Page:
By: Craig Salazar
Every time I type vulnerability I wait for the red line to appear underneath it informing me I’ve misspelled it once again. If I happen to be actually writing it on paper, I cheat and hurry up and Google it to make sure I actually spelled it correctly. Both of those facts are kind of a good indicator how unacquainted I am with vulnerability. To be honest, unacquainted is a nice way of saying how much I struggle and suck at vulnerability. (Quick side note, that last vulnerability I just typed, only the 3rd one so far, the red line appeared underneath. See what I mean.)
Vulnerability is something I have been practicing and bringing awareness to ever since I attend the first Evryman Yellowstone Expedition. Evryman is an organization focused on getting men connected to their emotions and doing so with the help and support of other men. The expedition I went on was a week long adventure with men I had never met and culminated in 4 days of hiking through the back country of Yellowstone. Looking back, vulnerability was plastered all over that experience.
I came home and started an Evryman mens group in Salt Lake City. For 3 hours every week a committed group of men show up and practice vulnerability with one another. We’ve been sitting together for nearly a year and half now and I still misspell the damn word. I still struggle with it. I still fail time and time again when it comes to vulnerability. Just recently we dove into the topic at group and I really started to grasp how deep my struggle really is.
If I say what I’m thinking, what will they think? If I show what I’m feeling, they won’t like me? If I share my fears or show my weaknesses, I will be hurt.
If I expose myself, if I admit I don’t know what the hell I’m doing, if I’m vulnerable then she won’t love me anymore. I’m stupid. I’m a failure. I can’t handle this.
The pain is to much and I might break. I should be over this by now. I should be better at this by now. I should have my shit together by now. The rabbit hole is deep. Endless if I really allow it to be.
Vulnerability is always risky for me. No matter how I look at it. No matter the situation or the experience. If I simply look at my feelings associated with vulnerability and the times when it comes up for me in my life, I always feel exposed. It always seems like the risk I’m taking, the part I’m exposing, is huge. By huge, I mean life threatening. It’s always scary.
I’ve come to recognize and somewhat understand that when I’m struggling with vulnerability I will usually do one of two things. First, I get angry and no one likes Hulk when he’s angry. This anger stirs in my belly at first and then spreads throughout my body. Sometimes it works it’s way out and I’ll lash out. Sometimes I keep it capped and buried inside of me. Lashing out usually looks like me raising my voice, speaking faster and trying to overpower the other person. If I’m by myself with no one to lash out at, the anger is almost worse. It burns and festers inside. Building and building. My self-talk, my internal dialogue, my thoughts, all turn destructive. It gets ugly.
The second thing I’ll do in struggling to feel or express vulnerability is disconnect completely. By disconnect I mean go, take off, leave. Sometimes this is literally getting in the car and driving away. Sometimes it’s simply going to another room. Most of the time it’s simply leaving my body and checking out. I hear the things going on around me. The person speaking to me perhaps. But I don’t feel anything, I don’t connect in anyway. It feels like a shell of who I am. Just my body is present. I stop caring. I stop expressing. I stop connecting or even wanting to connect. I stop feeling.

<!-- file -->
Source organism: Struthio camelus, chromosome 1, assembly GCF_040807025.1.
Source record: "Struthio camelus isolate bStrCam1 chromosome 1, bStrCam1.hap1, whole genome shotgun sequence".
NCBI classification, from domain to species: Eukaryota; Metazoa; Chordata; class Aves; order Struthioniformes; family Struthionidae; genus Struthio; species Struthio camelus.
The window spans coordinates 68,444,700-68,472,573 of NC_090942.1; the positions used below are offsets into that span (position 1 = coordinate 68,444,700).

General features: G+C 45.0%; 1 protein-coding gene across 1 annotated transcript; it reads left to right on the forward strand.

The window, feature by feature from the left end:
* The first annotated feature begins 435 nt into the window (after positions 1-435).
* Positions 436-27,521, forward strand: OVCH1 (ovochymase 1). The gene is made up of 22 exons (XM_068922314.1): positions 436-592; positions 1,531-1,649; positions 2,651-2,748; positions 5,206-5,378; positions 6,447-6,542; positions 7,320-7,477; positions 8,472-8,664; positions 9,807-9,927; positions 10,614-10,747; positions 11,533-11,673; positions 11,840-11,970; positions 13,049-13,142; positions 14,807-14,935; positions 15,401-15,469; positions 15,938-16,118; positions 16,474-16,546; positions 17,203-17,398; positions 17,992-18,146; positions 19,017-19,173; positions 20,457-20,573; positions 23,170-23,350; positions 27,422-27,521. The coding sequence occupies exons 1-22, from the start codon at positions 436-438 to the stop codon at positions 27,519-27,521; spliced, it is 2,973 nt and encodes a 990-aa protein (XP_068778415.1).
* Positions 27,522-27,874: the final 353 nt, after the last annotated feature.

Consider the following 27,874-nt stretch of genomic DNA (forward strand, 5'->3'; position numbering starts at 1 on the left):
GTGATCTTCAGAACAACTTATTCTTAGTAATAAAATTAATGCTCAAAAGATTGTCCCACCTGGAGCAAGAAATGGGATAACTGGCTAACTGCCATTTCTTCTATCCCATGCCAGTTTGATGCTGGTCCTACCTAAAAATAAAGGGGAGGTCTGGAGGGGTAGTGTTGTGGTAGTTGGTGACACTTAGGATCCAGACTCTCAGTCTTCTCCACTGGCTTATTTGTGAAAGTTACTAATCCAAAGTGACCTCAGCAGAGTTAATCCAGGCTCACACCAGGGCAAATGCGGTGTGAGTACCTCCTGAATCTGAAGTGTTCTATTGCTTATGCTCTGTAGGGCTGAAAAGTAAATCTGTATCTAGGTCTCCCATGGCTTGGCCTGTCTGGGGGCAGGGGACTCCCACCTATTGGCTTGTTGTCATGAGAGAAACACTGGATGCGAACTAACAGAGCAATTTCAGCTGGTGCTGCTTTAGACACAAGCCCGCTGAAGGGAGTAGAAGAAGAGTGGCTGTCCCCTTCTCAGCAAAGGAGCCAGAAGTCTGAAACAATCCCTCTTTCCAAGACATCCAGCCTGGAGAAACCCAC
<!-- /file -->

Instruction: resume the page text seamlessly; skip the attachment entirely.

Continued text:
I know from having worked with other men that I’m not alone in my reactions to vulnerability. I’m also well aware that men aren’t alone in these reactions. Women tend to be in the same boat when it comes to vulnerability. I can also clearly recognize and see how my standard reactions to vulnerability mirror the fight, flight, or freeze response that’s innate in all of us. It pretty much defines it.
Here’s some other things I recognize about vulnerability. When I’m vulnerable and I can see my way through vulnerability, I feel better. When I can connect with my Wife and truly open up and be vulnerable with her she responds by doing the same. In open, true vulnerability and connectedness with one another our relationship is strengthened. Our love expands and everything feels better. My body feels better, my heart feels better, my outlook on life and any given situation immediately improves. This all happens when my Wife leads the way with vulnerability too. There’s countless times I revert to anger or disconnection but her willingness to open up, to show up, takes us down the road of vulnerability and true connection.
I’ve seen men open up and be vulnerable over and over again. Expose themselves, share their fears, their weaknesses, and by doing so lead the way for other men to follow. I’ve watched the ripple effect vulnerability has between humans and I’ve felt it myself. It’s powerful. It’s life changing if you let it be.
For me, the practice has been letting go. Letting go of the urge to fight or flee. Letting go of my anger in the moment and not burying it. Letting go of the idea they won’t like me or she won’t love me or I’m a fucking idiot loser who’s failing at everything. Letting go of the pain of the past and the fear of the future. Letting go my need to control everything so I can control how it feels. Letting go and trusting that I’ll be ok. Trusting that I’ll survive. Letting go of the outcome and simply embracing the moment. Feeling the feelings.
Letting go into the unknown.
Letting go of it all and just be v-u-l-n-e-r-a-b-l-e.
Find out more about Evryman at evryman.com